In the past few years, honey has made its entrance into sport with claims of improving endurance performance and recovery from strength training. Honey has many practical uses including use as a medicine, anti-microbial agent, wound healer, antioxidant in food preparation. This article will focus on the use of honey in sport, although its other uses are interesting to note.
According to an Associated Marketing survey conducted for the National Honey Board in 1997, almost 77 percent of U.S. households use honey along with other sweeteners and syrups and 45 percent of them consider honey a good value because it is a “natural, good for you and better for you than sugar.”1
History of Honey
Honey dates back to 6000 BC or possibly earlier when stone-age paintings in several locations depicted honey hunting, which documents human use of honey for at least 8000 years. References to honey as a medicine are found in ancient scrolls some 5000 or more years ago2. Although honey has been prescribed for uses other than improving athletic performance, it has only been in the last few years that researchers have begun to study the properties of honey relative to athletes.
Honey in Sport
Composition of Honey
Honey is a supersaturated sugar solution that is made up primarily of the simple sugars fructose and glucose and water, 38, 31, and 17 percent, respectively. Disaccharides and oligosaccharides are present also but in much smaller quantities. Honey also contains a small amount of protein/amino acids (proline, lysine, phenylalanine, tyrosine, glutamic and aspartic acids), vitamins (riboflavin, niacin, pantothenic acid, vitamin B-6, folate, vitamin C) and minerals (calcium, phosphorus, sodium, potassium, iron, zinc, magnesium, selenium, copper, manganese)3. In addition, honey is known to be rich in both enzymatic and non-enzymatic antioxidants, including catalase, ascorbic acid, flavonoids and alkaloids.4, 5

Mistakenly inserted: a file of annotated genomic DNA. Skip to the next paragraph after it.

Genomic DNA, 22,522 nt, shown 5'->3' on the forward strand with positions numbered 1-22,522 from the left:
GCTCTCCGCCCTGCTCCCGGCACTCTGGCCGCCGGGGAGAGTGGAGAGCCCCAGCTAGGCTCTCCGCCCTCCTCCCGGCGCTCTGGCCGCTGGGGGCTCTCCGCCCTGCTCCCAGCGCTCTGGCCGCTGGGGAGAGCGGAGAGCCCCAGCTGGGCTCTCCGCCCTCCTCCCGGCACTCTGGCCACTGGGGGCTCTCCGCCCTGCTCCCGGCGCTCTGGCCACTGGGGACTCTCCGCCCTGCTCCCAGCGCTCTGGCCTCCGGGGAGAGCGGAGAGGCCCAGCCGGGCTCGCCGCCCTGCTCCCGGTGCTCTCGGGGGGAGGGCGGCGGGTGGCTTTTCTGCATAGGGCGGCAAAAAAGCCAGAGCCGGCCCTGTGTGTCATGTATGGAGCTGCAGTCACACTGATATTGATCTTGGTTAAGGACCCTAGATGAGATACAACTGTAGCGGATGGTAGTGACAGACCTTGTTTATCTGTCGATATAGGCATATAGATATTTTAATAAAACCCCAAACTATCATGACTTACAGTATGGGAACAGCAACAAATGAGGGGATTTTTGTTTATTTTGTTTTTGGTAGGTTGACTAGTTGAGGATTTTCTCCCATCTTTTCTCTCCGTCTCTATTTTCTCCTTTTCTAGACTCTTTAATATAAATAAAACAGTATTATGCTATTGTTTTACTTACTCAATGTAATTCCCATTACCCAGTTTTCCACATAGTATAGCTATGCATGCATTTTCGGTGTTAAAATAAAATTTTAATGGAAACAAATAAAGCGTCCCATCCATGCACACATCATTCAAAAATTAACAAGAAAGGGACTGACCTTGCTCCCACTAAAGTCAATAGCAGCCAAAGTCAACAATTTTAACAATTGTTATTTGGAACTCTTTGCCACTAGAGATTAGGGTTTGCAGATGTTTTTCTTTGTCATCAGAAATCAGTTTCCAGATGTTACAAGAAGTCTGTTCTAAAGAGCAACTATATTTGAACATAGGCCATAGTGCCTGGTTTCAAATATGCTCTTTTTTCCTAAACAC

Honey and Athletic Performance
It is well known that carbohydrate ingestion prior to, during and after exercise affects an athlete’s performance and recovery. Research on the effects of fructose and glucose feedings demonstrated that neither was ideal when used alone. Fructose is poorly absorbed and can cause GI distress but has a low insulin response and spares muscle glycogen. Glucose, however, is well absorbed and quickly metabolized but has a high insulin response that stimulates glycogen storage instead of mobilization, which is important for endurance athletes who need a more constant supply of glucose. Studies have shown that a mixture of carbohydrates is better tolerated and better suited for fatigue prevention and enhanced performance.6
There has been a multi-phase research study conducted at the University of Memphis under the supervision of Dr. Richard Kreider, prior to his departure to Baylor University, that documents some of the benefits of honey in sport.
In the first phase7 of the study, honey was evaluated regarding its efficacy as a pre-workout energy source. Blood glucose, insulin concentration, glycemic index and the insulin response index were determined in seventy-one subjects. After an eight-hour fast, the subjects were given one of seven gel packets. The packets contained either dextrose, sucrose, fructose, maltodextrin, honey, Power Gel (a commercially available gel product), or similarly flavored placebo. At the conclusion of the study, the investigators found that dextrose, sucrose, maltodextrin, honey and Power Gel significantly increased blood glucose levels following ingestion although honey had the lowest glycemic index response. When ranked in order from lowest to highest, the glycemic index of each gel was:
- Fructose 5
- Honey 35
- Power Gel 43
- Sucrose 71
- Dextrose 100
- Maltodextrin 121
Another finding from this first phase was that the insulin response (insulin response index or IRI) of honey was relatively low. Comparisons between the gel groups showed that maltodextrin has the highest, or fastest, IRI. When ranked from lowest to highest, the IRI for the gels were:
- Fructose 41
- Honey 59
- Dextrose 100